Quantitative variables are reported as medians and interquartile ranges, categorical variables are reported as counts and proportions. Management recommendations from teledermatology were dichotomized as follows: “no follow-up required” was categorized as negative outcome of the screening test and “clinical assessment required” or “direct excision or biopsy” was categorized as positive test outcome. Skin lesions that had histopathology-confirmed skin cancers were categorized as cancer-positive, all others as cancer-negative.

We calculated the number of patients to be screened to detect a case of skin cancer, by dividing the total number of histology confirmed skin cancer by the number participants included in the study. Furthermore, we calculated test sensitivity, specificity, and predictive values in according to the test outcomes categorized above with reference to cancer being present or not according to the biopsy confirmed results. Agreement between teledermatology and gold standard are expressed by concordance rate as well as Cohen's Kappa (κ). All analyses were performed in duplicate for the 2 test methods with or without teledermoscopic images.

2.6. Outcomes

The primary outcomes of this study were the test performance measures of teledermatology with and without teledermoscopy. Further outcomes were the practicability of the techniques measured by skin lesions the teledermatologist rated to be suitable to perform cancer screening, moreover as an estimate of potential value of the screening intervention we calculated the number of skin lesions needed to be screened to detect 1 case of skin cancer.

3. Results

3.1. Population

A total of 412 skin lesions (in 405 patients) were counted at the screening campaign on May 13th, 2013 and 225 skin lesions were seen in examination rooms equipped for study participation. In 13 (5.8%) of these informed consent was unavailable and in 17 (7.6%) no digital images were acquired because of technical problems, thus resulting in 195 (86.7%) of the eligible skin lesions included in the study (Fig. (Fig.11).

Figure 1

Study flow-chart and outcome counts.

Skin lesions in the study originated from a total of 188 patients, population characteristics are given in Table Table1.1. The clinically suspected diagnoses and management recommendations for skin lesions are summarized in Table Table2.2. The prevalence of malignancy in the sample was 3.6%.

Table 1

Characteristics of study participants at the screening campaign, total n = 188.

Table 2

Characteristics of skin lesions at the screening campaign, total n = 195.

3.2. Practicability of teledermatology as screening test and number needed to screen

Conventional images alone were suitable to perform skin cancer screening in 182 (93.3%) of the cases, in the image package including teledermoscopic images 192 (98.5%) skin lesions were suitable. To detect 1 case of skin cancer, we needed to screen 27 skin lesions in our sample.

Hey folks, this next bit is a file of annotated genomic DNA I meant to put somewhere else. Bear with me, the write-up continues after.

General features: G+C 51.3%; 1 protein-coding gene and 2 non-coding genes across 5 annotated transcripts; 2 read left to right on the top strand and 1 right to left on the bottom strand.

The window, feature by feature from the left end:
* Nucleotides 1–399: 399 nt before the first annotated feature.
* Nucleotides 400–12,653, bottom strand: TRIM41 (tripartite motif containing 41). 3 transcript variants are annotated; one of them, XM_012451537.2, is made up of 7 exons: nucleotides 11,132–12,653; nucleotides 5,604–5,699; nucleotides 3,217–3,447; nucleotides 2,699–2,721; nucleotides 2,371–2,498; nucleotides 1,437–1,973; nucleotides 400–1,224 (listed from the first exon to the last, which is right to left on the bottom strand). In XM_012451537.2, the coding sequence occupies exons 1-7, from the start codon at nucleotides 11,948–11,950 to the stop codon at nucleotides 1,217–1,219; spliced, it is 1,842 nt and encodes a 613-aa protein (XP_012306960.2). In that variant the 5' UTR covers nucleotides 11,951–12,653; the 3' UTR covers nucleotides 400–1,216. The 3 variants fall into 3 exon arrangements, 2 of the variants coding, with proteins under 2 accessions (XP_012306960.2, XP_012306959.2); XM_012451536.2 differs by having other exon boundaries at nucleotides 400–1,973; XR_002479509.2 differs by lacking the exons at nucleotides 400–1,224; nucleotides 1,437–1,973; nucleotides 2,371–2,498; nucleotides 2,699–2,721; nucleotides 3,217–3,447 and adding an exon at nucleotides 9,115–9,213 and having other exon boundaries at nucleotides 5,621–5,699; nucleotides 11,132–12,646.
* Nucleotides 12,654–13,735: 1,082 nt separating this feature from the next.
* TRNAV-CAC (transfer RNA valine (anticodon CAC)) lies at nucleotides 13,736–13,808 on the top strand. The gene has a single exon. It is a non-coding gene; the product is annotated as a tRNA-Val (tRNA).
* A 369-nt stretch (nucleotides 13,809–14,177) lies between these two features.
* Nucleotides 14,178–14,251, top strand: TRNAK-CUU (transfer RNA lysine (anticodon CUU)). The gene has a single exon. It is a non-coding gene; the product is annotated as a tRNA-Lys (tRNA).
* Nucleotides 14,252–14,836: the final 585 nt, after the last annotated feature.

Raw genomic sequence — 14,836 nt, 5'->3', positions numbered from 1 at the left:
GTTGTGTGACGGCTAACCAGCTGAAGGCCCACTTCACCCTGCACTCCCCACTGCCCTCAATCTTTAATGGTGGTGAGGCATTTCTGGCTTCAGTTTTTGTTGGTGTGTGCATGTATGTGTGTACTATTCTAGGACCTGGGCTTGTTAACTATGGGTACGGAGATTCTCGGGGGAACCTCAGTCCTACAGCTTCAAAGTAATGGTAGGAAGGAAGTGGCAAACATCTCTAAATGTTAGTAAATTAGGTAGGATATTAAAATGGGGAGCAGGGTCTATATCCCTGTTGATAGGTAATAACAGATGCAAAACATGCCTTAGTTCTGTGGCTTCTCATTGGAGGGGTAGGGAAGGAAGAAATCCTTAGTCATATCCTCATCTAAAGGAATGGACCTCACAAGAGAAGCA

3.3. Performance of teledermatology as screening tests

Test performance measures of conventional teledermatology were 100% sensitivity, 76.6% specificity, 14.6% positive predictive value, and 100% negative predictive value. Conventional teledermatology was able to rule-out the need for any further follow-up in 134 of 182 skin lesions (73.6%) without missing any of the skin cancers in the sample. Overall concordance of conventional teledermatology with reference standard was 77.5% (κ = 0.20).

Additional teledermoscopy on top of conventional teledermatology performed with 100% sensitivity, 84.9% specificity, 20.0% positive predictive value, and 100% negative predictive value. The rule-out of any further follow-up was possible in 157 of 192 (81.8%) skin lesions without missing any of the skin cancers in the sample. Overall concordance of teledermatology featuring teledermoscopy with reference standard was 85.4% (κ = 0.29).

Detailed cross tabulation of test outcomes according to the reference standard is given (supplemental information files 1 and 2).

3.4. Additional exploratory analyses

In order to assess whether different levels of clinical presentations were associated with different test-performance, we applied a binomial logistic regression model with the dependent variable being the agreement of the teledermatology with reference standard. As independent variables, we added all clinical variables from the clinical assessment.

For teledermatology without teledermoscopic images we found no association of clinical presentations with test performance. In teledermatology including teledermoscopy, however, the clinical presentations of atypical mole and age were both associated with lesser odds for agreement with reference standard: atypical mole odds ratio for agreement (OR) = 0.05 (95% confidence interval [CI] = 0.001–0.28); age OR = 0.96 (95% CI = 0.92–0.99).

4. Discussion

In this study, mobile teledermatology detected all cases of skin cancer in a low prevalence population and accurately ruled out the necessity of further testing in 3 out of 4 cases. Mobile teledermoscopy in addition to conventional images increased specificity of the screening allowing correct rule-out in 4 out of 5 skin lesions. Mobile teledermoscopy also had higher practicability featuring a substantially lower rate of images classified as inadequate for screening compared with conventional mobile teledermatology.